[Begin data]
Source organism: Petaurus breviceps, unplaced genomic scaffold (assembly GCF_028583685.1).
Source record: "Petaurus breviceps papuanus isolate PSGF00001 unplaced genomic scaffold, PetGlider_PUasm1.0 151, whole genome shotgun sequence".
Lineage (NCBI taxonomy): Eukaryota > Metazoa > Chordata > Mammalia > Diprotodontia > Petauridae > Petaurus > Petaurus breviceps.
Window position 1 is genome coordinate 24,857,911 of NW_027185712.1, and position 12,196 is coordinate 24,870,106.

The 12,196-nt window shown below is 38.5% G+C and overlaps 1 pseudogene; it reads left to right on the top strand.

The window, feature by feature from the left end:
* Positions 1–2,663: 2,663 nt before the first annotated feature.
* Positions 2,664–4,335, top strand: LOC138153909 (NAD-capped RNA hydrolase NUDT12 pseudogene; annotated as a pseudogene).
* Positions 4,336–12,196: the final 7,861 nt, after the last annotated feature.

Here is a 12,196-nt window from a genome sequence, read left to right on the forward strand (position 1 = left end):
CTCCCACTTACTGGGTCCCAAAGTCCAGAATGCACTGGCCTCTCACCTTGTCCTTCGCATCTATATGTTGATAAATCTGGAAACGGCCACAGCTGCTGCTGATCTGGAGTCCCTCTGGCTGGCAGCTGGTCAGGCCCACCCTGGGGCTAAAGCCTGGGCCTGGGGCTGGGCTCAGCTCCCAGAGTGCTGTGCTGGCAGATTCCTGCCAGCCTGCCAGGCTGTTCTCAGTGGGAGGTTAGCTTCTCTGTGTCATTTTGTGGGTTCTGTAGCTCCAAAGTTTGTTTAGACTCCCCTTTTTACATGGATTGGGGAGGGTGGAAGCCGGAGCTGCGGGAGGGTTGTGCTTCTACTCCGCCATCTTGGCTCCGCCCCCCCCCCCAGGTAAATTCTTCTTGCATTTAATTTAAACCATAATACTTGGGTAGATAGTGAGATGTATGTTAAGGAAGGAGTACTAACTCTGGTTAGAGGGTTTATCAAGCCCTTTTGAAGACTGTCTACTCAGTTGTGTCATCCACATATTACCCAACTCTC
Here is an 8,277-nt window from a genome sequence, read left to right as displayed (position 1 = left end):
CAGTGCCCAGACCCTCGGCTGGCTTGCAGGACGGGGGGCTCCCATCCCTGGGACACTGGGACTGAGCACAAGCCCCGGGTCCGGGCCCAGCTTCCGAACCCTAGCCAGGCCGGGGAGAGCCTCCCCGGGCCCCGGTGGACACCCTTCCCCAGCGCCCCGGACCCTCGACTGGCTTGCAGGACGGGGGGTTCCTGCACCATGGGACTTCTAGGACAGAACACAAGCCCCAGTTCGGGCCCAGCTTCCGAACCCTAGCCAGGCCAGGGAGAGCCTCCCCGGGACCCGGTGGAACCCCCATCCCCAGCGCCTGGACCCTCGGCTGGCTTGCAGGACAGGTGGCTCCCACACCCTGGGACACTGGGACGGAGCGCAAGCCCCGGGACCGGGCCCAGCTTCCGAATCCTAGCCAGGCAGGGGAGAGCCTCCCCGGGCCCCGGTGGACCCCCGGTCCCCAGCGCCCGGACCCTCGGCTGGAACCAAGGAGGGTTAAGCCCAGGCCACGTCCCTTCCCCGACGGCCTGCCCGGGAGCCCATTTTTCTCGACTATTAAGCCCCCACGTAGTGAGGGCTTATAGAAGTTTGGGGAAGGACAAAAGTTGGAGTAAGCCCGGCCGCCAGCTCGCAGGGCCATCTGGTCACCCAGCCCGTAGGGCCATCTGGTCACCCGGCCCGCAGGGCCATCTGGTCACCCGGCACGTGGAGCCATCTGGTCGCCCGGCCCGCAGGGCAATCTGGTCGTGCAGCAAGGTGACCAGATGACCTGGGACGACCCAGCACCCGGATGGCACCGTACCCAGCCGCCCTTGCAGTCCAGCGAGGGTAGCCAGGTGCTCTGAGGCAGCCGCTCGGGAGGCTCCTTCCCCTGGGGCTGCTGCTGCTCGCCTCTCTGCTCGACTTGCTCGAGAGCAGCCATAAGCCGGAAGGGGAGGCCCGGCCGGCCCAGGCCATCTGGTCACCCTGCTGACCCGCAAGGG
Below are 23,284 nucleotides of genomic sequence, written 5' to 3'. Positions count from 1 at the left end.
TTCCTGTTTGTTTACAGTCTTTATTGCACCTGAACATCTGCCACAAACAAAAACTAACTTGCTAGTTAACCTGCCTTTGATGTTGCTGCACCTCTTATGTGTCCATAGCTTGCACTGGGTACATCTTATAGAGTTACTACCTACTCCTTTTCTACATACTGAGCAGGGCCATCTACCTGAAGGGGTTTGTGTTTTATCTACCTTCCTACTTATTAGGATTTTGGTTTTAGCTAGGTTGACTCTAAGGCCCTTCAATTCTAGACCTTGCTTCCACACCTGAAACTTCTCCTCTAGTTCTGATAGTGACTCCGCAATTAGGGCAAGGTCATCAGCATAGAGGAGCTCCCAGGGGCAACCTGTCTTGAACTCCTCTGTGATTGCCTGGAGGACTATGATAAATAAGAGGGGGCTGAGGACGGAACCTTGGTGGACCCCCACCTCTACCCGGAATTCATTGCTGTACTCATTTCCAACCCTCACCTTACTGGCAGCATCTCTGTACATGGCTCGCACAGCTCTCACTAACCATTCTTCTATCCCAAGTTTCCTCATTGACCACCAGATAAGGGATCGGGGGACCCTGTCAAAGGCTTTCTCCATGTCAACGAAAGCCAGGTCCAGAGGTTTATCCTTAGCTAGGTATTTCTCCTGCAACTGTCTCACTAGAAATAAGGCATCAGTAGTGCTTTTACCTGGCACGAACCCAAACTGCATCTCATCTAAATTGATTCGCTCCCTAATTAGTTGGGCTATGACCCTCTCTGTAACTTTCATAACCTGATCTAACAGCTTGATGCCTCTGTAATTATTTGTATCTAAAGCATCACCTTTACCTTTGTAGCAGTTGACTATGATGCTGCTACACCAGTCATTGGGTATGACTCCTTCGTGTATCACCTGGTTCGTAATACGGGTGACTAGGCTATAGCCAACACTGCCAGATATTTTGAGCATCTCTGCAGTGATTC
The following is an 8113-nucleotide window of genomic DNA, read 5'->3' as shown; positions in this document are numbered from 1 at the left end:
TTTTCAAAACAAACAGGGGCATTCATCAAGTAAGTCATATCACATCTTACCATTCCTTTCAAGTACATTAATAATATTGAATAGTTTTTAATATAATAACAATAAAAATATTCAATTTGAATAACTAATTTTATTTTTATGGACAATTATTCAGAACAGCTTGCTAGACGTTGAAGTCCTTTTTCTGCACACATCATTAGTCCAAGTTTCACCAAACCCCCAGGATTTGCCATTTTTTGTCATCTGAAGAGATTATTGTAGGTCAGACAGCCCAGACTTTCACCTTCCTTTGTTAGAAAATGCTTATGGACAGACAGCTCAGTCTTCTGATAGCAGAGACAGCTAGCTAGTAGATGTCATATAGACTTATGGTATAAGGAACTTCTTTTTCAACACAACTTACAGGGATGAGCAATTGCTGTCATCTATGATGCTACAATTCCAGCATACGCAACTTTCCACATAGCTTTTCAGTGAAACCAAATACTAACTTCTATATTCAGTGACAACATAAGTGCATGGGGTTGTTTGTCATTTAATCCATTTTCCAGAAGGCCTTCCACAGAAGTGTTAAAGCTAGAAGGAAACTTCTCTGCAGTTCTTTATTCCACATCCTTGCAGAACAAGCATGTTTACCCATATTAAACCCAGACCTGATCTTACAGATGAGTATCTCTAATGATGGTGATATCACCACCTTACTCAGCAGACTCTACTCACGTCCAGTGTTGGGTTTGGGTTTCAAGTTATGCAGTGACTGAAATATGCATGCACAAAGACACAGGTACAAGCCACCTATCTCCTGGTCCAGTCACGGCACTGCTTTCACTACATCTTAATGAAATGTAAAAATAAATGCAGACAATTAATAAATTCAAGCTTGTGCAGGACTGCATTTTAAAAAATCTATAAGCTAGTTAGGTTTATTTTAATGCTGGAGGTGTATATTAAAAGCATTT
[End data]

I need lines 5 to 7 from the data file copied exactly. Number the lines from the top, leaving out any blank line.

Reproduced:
The 12,196-nt window shown below is 38.5% G+C and overlaps 1 pseudogene; it reads left to right on the top strand.

The window, feature by feature from the left end:
* Positions 1–2,663: 2,663 nt before the first annotated feature.